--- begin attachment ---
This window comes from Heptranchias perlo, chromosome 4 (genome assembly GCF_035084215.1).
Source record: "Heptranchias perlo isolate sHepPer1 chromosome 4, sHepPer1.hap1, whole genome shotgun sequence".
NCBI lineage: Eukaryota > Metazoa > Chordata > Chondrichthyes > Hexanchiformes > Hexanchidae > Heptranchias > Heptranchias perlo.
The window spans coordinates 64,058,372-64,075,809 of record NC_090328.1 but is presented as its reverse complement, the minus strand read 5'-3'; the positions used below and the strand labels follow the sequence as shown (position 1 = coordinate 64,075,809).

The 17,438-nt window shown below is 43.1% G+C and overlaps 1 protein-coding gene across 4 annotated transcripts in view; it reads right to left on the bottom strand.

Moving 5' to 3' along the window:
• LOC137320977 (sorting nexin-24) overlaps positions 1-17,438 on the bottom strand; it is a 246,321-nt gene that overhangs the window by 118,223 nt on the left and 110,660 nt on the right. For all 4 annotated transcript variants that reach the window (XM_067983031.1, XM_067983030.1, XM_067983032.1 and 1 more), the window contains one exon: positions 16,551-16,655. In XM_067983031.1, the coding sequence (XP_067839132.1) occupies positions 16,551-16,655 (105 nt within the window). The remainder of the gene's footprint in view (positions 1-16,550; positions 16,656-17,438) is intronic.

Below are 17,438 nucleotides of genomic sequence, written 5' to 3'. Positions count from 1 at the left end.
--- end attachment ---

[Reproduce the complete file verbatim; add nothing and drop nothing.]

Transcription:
This window comes from Heptranchias perlo, chromosome 4 (genome assembly GCF_035084215.1).
Source record: "Heptranchias perlo isolate sHepPer1 chromosome 4, sHepPer1.hap1, whole genome shotgun sequence".
NCBI lineage: Eukaryota > Metazoa > Chordata > Chondrichthyes > Hexanchiformes > Hexanchidae > Heptranchias > Heptranchias perlo.
The window spans coordinates 64,058,372-64,075,809 of record NC_090328.1 but is presented as its reverse complement, the minus strand read 5'-3'; the positions used below and the strand labels follow the sequence as shown (position 1 = coordinate 64,075,809).

The 17,438-nt window shown below is 43.1% G+C and overlaps 1 protein-coding gene across 4 annotated transcripts in view; it reads right to left on the bottom strand.

Moving 5' to 3' along the window:
• LOC137320977 (sorting nexin-24) overlaps positions 1-17,438 on the bottom strand; it is a 246,321-nt gene that overhangs the window by 118,223 nt on the left and 110,660 nt on the right. For all 4 annotated transcript variants that reach the window (XM_067983031.1, XM_067983030.1, XM_067983032.1 and 1 more), the window contains one exon: positions 16,551-16,655. In XM_067983031.1, the coding sequence (XP_067839132.1) occupies positions 16,551-16,655 (105 nt within the window). The remainder of the gene's footprint in view (positions 1-16,550; positions 16,656-17,438) is intronic.

Below are 17,438 nucleotides of genomic sequence, written 5' to 3'. Positions count from 1 at the left end.